Marlon Scanterbury, a high school teacher in Brooklyn, NY, saw homework passes as a way to make a few dollars by selling his homemade soap.
The scheme started out as an incentive program where students could 'buy' trinkets using 'keys' earned through good academics and behavior. A few months into the program Scanterbury offered a deal of 10 keys in exchange for the purchase of a bar of soap.
That didn't tempt many students so he included a free homework pass in the deal. Unfortunately, that's what things went sour for Scanterbury.
When school officials heard about students paying for homework passes they weren't happy about the situation. Scanterbury quickly owned up and discontinued the program.
What Scanterbury did isn't illegal but that doesn't mean he escaped punishment.
Like other workplaces, schools have a code of conduct that teachers must follow. In this case, the city has a Conflicts of Interest board to enforce those standards.
The board found that Scanterbury's actions were inappropriate and fined him $4000 for his behavior. That makes his soap sales a net loss of about $3975, according to New York Daily News.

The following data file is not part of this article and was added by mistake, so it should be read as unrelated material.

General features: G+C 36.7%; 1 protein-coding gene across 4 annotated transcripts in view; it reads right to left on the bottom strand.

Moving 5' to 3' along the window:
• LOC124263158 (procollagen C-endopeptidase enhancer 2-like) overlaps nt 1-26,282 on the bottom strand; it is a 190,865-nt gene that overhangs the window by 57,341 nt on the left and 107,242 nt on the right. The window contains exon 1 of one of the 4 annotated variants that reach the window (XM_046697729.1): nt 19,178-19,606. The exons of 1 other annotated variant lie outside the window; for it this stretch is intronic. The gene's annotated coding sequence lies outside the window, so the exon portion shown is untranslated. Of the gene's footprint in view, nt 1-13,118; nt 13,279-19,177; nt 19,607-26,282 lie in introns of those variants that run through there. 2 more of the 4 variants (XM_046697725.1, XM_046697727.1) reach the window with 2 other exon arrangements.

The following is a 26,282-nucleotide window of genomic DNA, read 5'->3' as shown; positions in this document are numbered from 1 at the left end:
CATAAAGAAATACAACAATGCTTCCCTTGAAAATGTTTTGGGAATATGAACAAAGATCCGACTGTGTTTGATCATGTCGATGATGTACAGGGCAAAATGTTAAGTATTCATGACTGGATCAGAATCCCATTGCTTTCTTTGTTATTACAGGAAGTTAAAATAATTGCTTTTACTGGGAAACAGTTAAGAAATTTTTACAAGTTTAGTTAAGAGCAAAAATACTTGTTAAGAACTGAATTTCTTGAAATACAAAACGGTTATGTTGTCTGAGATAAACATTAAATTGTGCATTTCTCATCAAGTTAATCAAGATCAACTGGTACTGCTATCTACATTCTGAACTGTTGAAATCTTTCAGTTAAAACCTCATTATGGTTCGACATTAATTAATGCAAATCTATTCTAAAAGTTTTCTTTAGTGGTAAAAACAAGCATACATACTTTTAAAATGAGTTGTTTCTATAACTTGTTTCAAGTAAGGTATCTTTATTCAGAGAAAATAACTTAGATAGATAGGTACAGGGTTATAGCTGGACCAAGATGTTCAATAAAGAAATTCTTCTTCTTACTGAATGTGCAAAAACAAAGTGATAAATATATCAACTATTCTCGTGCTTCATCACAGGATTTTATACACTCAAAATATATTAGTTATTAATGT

But Scanterbury wasn't fired for what happened. Given the unusual nature of the offense the school may have thought it wise to give him a chance to change instead of just terminating his contract.
It also likely worked in his favor that what Scanterbury was selling only cost a few dollars and students weren't required to buy it.
While the deal may sound sweet, only three students took him up on it, reports The New York Times. Of those, only one chose a homework pass when buying the soap. The others chose 'keys' instead.
The school may have been shocked but students weren't so bothered by the soap selling. While school may not be the place for the sales, he's still a good teacher.
- Texas Teacher Has 24 Kindergarteners Hit Bully (FindLaw's Law and Daily Life)
- Teacher Made First-Graders Rub Her Feet at School? (FindLaw's Legally Weird)
- A Cut Below the Rest? Bad Teacher Cut Braids Off Student (FindLaw's Legally Weird)